The incubation period in humans lasts on average from 2 to 5 days, at the end of which affected patients complain of symptoms characterized by watery, often haemorrhagic diarrhoea, with abdominal pain, fever, myalgia, headache, prostration and nausea, therefore indistinguishable from that associated with diseases caused by other enteric pathogens. These symptoms are caused by the powerful enterotoxins released by the bacterium, responsible for food poisoning which severely damages the cells of the intestinal mucosa and facilitates bacterial invasion. However, the intensity of the symptoms is highly variable, so much so that in subjects affected by mild forms the disease can progress asymptomatically, while in more severe forms it can take on aspects similar to ulcerative colitis and Crohn's disease.


In most cases the infection remains confined to the intestine and represents a self-limiting pathology, although in the absence of treatment recovery can take up to a couple of weeks. Extra-intestinal infections involving other tracts of the digestive system (pancreatitis, cholecystitis), the joints (reactive arthritis) or the nervous system (Guillan-Barrè syndrome) can only occur in pediatric subjects, or those who are immunocompromised and severely debilitated. .


Since it is an often self-limiting disease, the body tends to heal spontaneously within a few days, without the need to administer antibiotics. These, in particular erythromycin (the antibiotic of first choice for Campylobacter enteritis), clarithromycin and azithromycin, can still be useful for accelerating healing and reducing the period in which the bacterium can be excreted in the feces. Unfortunately, over the years antibiotic-resistant Campylobacter strains have appeared, especially to cephalosporins and penicillin, which complicate the treatment of the infection in the most severe cases. The administration of liquids and electrolytes (rehydration therapy) always represents the essential point of the treatment; in the most severe forms it must be performed intravenously.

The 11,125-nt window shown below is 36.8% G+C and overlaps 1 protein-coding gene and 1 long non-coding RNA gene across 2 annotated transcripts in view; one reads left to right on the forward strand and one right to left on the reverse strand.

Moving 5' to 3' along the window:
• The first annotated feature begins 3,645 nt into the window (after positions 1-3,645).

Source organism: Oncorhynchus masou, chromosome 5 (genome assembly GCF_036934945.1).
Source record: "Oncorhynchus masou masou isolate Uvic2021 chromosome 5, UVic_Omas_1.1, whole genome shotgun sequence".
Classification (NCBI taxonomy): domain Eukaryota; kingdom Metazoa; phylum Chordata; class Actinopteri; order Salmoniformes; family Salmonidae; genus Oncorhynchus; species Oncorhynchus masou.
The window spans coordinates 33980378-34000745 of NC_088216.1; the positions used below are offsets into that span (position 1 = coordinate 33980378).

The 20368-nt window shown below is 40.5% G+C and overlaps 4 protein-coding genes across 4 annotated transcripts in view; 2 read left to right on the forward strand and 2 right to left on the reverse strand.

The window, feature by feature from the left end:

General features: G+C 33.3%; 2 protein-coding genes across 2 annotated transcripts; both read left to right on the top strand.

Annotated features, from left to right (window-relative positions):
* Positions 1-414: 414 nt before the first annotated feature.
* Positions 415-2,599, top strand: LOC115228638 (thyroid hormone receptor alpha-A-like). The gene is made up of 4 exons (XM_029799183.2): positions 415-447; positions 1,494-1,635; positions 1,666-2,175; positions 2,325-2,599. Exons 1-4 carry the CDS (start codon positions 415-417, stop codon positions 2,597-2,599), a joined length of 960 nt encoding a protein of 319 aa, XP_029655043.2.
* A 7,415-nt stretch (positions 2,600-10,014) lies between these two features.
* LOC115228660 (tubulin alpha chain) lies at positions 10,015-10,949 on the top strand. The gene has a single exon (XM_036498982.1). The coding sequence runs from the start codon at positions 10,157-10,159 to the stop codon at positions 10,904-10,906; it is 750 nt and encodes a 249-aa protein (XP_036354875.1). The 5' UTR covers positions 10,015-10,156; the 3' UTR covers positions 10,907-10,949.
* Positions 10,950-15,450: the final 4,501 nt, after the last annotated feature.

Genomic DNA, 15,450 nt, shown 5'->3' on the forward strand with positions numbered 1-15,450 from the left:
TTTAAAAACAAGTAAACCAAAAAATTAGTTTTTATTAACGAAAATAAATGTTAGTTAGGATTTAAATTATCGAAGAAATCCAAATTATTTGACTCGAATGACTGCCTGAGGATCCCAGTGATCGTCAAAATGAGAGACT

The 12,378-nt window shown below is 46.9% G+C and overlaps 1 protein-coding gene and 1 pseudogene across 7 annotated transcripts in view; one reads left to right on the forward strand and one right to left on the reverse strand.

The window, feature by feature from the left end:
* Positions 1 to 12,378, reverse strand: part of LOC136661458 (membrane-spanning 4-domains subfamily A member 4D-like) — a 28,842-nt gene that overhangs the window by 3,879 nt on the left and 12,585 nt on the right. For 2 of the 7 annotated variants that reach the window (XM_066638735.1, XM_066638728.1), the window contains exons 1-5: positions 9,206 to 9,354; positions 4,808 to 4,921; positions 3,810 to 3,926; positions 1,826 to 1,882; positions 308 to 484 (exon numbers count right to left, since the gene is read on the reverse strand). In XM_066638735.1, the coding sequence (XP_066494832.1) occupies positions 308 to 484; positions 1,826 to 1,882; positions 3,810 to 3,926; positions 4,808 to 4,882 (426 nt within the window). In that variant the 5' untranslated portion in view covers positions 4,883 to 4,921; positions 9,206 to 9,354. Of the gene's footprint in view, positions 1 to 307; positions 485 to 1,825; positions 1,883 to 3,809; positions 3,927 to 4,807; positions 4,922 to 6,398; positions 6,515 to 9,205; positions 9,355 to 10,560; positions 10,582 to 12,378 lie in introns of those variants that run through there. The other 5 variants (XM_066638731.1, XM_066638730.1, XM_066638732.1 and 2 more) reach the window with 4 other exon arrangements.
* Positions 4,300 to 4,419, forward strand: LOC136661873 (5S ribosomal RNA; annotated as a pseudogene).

As anticipated, pathogenic Campylobacters are not very resistant in the external environment; for example, they rapidly inactivate when exposed to oxygen and low environmental humidity. Stomach acidity is also an excellent defense against infection, although not always sufficient to prevent contagion; in this regard, we remind you that individuals treated with antisecretory drugs, such as proton pump inhibitors and H2 antagonists, are more exposed to the risk of contracting Campylobacter infections.

Given the bacterium's poor resistance to adverse environmental conditions, cases of epidemic food-borne campylobacteriosis are rare. Prevention is based on cooking food, on the consumption of exclusively drinkable water (in sealed bottles when traveling to developing countries) and on thorough hand cleaning (washing with hot water and soap) after being in contact with with animals, including domestic ones, before food preparation and between the handling of raw foods and already prepared foods.